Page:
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Cremation fire
Do Bodies Really Explode During Cremation?
History - Science
Urban legend has it that when a body passes through a furnace at a crematorium, the fiery conditions can result in a dramatic corpse explosion, but this is actually unlikely.
A test of the effects of fire on human remains showed that exploding heads are a myth. In reality, a cremation is a dull affair where a body is slowly reduced to ash.
While there are things that can cause crematorium explosions, they typically come from inanimate objects accidentally left with or in the body, rather than the corpses themselves.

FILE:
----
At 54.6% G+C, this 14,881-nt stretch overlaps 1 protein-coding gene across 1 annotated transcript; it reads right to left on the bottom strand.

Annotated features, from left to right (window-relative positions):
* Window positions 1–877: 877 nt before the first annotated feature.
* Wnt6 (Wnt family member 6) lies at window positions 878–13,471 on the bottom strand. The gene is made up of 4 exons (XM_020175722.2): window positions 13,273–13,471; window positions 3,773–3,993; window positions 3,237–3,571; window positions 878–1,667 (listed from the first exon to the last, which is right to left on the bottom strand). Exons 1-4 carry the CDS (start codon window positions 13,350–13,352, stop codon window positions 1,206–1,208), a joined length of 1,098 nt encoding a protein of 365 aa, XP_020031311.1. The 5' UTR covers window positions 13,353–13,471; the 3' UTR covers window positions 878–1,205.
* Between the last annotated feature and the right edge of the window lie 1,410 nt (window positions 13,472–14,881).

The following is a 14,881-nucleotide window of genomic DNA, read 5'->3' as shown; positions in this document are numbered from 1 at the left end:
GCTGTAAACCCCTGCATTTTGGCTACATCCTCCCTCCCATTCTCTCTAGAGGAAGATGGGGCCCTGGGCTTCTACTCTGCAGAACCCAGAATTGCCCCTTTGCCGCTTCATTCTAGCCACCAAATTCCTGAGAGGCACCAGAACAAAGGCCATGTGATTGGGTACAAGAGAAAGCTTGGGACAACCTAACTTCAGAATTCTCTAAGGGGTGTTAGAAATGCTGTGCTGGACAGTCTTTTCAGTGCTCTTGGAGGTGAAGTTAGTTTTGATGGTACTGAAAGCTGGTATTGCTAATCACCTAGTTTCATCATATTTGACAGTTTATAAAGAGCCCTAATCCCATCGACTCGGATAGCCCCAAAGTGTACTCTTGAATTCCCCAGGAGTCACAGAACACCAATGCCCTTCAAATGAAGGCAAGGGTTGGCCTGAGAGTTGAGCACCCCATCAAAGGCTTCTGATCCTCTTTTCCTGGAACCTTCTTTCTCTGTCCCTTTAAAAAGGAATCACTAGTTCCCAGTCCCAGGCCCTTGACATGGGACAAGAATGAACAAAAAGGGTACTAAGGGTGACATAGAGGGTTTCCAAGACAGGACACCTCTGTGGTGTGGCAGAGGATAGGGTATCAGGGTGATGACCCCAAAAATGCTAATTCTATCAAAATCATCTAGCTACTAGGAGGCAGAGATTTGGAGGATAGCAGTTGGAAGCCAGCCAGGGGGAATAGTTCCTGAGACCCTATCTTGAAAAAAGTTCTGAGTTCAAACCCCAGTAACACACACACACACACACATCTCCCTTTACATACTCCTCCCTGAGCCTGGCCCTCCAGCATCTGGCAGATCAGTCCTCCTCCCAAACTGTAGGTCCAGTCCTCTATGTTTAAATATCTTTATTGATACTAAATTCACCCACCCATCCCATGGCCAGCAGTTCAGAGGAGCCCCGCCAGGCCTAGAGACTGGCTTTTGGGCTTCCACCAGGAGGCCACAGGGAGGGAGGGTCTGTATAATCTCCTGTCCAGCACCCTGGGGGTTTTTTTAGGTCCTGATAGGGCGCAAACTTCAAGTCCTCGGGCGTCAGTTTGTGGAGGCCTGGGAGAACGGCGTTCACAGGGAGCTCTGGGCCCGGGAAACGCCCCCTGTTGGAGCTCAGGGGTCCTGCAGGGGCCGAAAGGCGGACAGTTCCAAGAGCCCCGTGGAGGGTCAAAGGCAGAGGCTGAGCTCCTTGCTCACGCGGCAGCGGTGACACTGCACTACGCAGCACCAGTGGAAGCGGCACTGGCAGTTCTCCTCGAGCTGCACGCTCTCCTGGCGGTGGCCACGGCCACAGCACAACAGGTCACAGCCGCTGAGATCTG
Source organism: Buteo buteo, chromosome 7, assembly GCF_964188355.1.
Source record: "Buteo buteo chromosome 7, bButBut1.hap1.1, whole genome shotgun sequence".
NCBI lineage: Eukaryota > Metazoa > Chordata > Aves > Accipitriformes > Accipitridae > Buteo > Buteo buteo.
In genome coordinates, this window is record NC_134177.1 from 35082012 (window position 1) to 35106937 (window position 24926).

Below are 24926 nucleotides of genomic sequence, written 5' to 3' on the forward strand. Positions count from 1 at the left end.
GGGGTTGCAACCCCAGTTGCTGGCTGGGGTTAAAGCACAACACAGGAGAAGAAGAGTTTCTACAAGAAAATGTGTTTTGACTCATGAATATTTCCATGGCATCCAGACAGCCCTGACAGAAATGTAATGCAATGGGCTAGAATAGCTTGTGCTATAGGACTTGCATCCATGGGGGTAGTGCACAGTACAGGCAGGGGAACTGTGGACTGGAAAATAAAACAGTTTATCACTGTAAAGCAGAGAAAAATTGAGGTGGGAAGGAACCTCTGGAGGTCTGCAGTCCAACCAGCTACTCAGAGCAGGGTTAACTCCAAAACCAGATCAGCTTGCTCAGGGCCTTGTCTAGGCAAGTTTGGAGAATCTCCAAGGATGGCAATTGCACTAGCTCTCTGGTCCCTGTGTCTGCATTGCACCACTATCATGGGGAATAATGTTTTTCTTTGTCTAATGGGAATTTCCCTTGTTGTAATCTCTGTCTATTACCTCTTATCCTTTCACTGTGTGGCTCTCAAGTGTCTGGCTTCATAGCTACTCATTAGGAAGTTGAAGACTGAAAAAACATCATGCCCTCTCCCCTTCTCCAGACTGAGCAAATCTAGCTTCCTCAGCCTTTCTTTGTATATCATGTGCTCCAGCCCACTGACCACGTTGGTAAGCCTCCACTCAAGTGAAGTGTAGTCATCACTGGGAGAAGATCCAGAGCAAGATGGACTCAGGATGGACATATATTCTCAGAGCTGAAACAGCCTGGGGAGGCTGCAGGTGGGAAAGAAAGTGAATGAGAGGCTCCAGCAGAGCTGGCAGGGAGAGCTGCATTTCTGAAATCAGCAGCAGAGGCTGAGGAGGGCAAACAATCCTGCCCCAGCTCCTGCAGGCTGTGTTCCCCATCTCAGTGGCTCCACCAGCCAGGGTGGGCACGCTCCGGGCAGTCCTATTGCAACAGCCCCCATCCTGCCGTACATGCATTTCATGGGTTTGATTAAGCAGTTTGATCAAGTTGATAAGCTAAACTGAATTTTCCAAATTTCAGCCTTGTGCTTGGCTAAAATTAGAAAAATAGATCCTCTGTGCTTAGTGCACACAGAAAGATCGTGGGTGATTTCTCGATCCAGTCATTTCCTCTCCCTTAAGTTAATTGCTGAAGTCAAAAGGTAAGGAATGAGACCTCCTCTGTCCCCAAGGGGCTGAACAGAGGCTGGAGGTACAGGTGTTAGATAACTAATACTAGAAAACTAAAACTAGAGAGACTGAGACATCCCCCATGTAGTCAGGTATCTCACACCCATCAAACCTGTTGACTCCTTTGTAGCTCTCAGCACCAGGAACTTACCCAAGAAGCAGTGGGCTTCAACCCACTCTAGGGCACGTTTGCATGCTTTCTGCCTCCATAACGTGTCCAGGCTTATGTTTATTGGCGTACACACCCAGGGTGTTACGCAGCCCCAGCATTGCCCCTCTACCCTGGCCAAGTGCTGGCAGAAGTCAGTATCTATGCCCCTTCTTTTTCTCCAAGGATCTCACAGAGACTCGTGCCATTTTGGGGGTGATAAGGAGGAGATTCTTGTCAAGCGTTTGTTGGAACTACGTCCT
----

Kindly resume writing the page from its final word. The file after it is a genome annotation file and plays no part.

Despite this, there is a remote chance that noxious gasses left to brew in the body after death can imbue the corpse with explosive qualities.
The putrefaction process that breaks down a dead body produces ammonia, methane, and hydrogen sulfide — a potent and flammable mix.
Embalming procedures will slow the putrefaction process of decay down, making a human corpse bomb highly unlikely.
A dead body is far more likely to explode like a gruesome pinata if left in a mausoleum. Bodies placed above ground in mausolea do sometimes explode under the right conditions.
A rare phenomenon known as "exploding casket syndrome" can occur when tightly sealed and too-small caskets cause a dangerous build-up of gas that has nowhere to go.